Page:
By Martyn Herman
EASTBOURNE, England (Reuters) - New world number one Ashleigh Barty has suffered a pre-Wimbledon injury scare, withdrawn from this week's Eastbourne grasscourt tournament with a recurrence of a right arm injury.
The 23-year-old became the first Australian woman to reach the top of the WTA rankings for 43 years on Sunday when she won the Birmingham Classic and will be top seed at Wimbledon.
"It's an injury I've had to manage since I was 16 years old," Barty told reporters at Devonshire Park on Monday.
"It happens when I have a spike in load, it's just a bone stress injury and I need to look after it."
Her coach Craig Tyzzer said Wimbledon might not have been "a viable option" had she played too much this week.
"It's just loads," he said. "We have to monitor how much she plays, so this makes sense."
Barty won the French Open earlier this month, the first Australian woman to do so in 46 years, and is on a 12-match winning streak heading to the All England Club.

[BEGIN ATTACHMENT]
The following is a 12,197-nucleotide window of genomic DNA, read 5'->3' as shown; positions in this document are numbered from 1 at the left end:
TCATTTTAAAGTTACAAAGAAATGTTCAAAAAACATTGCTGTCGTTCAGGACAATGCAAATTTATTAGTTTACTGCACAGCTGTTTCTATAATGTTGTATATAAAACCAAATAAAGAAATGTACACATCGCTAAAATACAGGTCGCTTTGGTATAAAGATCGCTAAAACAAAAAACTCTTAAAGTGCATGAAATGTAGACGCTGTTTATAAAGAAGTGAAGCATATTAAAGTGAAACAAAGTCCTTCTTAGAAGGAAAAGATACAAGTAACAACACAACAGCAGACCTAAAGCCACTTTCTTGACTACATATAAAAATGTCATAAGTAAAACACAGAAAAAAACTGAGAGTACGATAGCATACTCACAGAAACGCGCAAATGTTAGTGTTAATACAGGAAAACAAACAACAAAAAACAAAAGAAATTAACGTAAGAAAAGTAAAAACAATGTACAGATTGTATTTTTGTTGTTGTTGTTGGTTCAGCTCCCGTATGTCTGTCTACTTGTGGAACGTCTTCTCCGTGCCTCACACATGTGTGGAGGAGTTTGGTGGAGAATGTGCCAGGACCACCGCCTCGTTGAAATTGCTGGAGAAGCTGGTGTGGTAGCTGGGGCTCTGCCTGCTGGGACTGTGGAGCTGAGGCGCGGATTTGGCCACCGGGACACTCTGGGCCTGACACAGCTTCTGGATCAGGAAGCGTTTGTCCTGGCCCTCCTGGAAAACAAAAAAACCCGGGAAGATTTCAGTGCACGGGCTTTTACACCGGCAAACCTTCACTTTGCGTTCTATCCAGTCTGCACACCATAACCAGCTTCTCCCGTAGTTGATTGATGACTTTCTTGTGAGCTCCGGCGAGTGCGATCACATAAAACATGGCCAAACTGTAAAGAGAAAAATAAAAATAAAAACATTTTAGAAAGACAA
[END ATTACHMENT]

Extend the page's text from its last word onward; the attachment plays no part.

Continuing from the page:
She is optimistic she will be ready in time.
"I think it will be fine but we will have to make sure that we manage it carefully over the next three or four days and that I'm ready to go next week," she said.
"It's smarter to take time to let me body rest. It's just about monitoring how many balls I hit when I do get back on court, particularly the serve. Just need to let it settle."
Three years ago Barty arrived at Eastbourne to play her first tournament since returning to the game after walking away from it in 2014 and spending a year playing cricket.
Barty reached the semi-final then as a qualifier and her trajectory since has been spectacular.
She broke into the top 10 for the first time when she won the Miami Open this year and then stormed to the title on the Parisian clay despite it being her least favorite surface.
Her win over Julia Goerges on Sunday on the Birmingham grass meant she woke up on Monday as world number one.
"It's been a whirlwind, it's been the most incredible time of my life, it really has, it's come around so quickly but we've done so much work with my team and I," she said.
"It's been an incredible ride."
(Reporting by Martyn Herman; Editing by Christian Radnedge)